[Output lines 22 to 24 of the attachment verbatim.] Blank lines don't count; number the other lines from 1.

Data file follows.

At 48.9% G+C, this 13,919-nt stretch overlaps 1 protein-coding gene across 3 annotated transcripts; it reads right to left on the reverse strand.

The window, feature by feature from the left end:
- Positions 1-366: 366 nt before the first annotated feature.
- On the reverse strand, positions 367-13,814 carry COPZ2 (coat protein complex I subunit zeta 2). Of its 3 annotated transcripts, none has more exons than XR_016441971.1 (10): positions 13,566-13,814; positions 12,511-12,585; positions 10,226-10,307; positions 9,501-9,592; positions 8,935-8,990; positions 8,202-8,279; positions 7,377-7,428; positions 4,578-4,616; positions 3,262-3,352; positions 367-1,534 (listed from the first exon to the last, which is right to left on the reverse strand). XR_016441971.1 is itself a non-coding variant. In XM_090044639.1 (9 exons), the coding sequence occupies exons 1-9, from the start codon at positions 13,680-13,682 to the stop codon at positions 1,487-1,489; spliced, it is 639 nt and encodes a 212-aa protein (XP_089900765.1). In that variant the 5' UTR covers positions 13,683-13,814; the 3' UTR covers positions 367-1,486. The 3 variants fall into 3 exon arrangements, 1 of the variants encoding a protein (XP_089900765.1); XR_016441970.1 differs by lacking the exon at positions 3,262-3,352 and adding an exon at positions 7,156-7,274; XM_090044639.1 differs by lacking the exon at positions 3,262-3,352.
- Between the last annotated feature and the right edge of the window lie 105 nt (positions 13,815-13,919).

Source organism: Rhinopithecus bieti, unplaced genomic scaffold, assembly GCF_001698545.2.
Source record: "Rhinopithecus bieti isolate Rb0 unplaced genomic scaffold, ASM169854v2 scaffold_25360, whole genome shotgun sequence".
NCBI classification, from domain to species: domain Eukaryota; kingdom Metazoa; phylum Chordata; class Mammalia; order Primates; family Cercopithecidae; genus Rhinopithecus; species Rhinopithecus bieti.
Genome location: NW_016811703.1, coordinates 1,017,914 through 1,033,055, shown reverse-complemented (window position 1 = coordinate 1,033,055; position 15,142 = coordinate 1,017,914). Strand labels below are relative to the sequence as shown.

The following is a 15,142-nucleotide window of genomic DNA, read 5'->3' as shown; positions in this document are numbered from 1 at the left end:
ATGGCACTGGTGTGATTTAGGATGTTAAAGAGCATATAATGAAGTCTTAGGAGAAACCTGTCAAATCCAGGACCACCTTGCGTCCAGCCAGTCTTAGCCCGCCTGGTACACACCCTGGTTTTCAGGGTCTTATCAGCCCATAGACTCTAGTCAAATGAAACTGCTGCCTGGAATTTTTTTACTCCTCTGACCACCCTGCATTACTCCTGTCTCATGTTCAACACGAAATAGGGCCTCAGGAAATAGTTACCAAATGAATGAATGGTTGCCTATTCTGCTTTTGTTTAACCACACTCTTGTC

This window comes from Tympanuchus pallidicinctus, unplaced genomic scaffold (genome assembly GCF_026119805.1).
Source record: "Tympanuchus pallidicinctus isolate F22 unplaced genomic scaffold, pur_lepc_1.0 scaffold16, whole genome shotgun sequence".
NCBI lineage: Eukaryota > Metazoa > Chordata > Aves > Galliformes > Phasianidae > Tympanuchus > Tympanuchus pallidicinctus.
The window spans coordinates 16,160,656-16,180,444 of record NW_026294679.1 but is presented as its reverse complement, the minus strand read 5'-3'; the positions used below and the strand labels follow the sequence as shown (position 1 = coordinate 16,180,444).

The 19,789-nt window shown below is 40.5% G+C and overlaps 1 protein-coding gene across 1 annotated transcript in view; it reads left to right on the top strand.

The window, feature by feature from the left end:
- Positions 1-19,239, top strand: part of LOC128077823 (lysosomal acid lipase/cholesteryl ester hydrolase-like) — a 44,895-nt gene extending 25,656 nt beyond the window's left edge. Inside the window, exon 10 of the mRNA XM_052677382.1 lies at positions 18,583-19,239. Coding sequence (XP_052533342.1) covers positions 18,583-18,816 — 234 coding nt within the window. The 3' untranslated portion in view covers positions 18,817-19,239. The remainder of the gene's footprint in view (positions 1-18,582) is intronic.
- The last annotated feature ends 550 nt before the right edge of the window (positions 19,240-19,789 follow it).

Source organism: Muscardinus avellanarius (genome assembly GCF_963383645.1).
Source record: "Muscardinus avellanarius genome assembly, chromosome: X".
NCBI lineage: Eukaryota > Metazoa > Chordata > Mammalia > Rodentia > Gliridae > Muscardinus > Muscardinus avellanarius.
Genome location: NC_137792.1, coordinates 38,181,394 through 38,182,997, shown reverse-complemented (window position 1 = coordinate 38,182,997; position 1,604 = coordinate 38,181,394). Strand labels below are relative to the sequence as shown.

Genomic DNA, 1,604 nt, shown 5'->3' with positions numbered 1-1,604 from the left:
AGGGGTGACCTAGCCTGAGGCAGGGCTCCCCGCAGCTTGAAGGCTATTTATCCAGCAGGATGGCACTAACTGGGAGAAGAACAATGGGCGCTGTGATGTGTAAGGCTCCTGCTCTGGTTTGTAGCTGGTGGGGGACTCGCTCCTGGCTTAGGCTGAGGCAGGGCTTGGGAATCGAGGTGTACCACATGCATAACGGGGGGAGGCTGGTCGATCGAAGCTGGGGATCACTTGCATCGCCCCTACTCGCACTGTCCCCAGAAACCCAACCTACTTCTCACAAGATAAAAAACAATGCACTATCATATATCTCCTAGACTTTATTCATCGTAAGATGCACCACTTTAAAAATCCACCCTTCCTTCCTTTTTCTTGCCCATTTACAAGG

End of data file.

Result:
NCBI lineage: Eukaryota > Metazoa > Chordata > Mammalia > Rodentia > Gliridae > Muscardinus > Muscardinus avellanarius.
Genome location: NC_137792.1, coordinates 38,181,394 through 38,182,997, shown reverse-complemented (window position 1 = coordinate 38,182,997; position 1,604 = coordinate 38,181,394). Strand labels below are relative to the sequence as shown.

Genomic DNA, 1,604 nt, shown 5'->3' with positions numbered 1-1,604 from the left: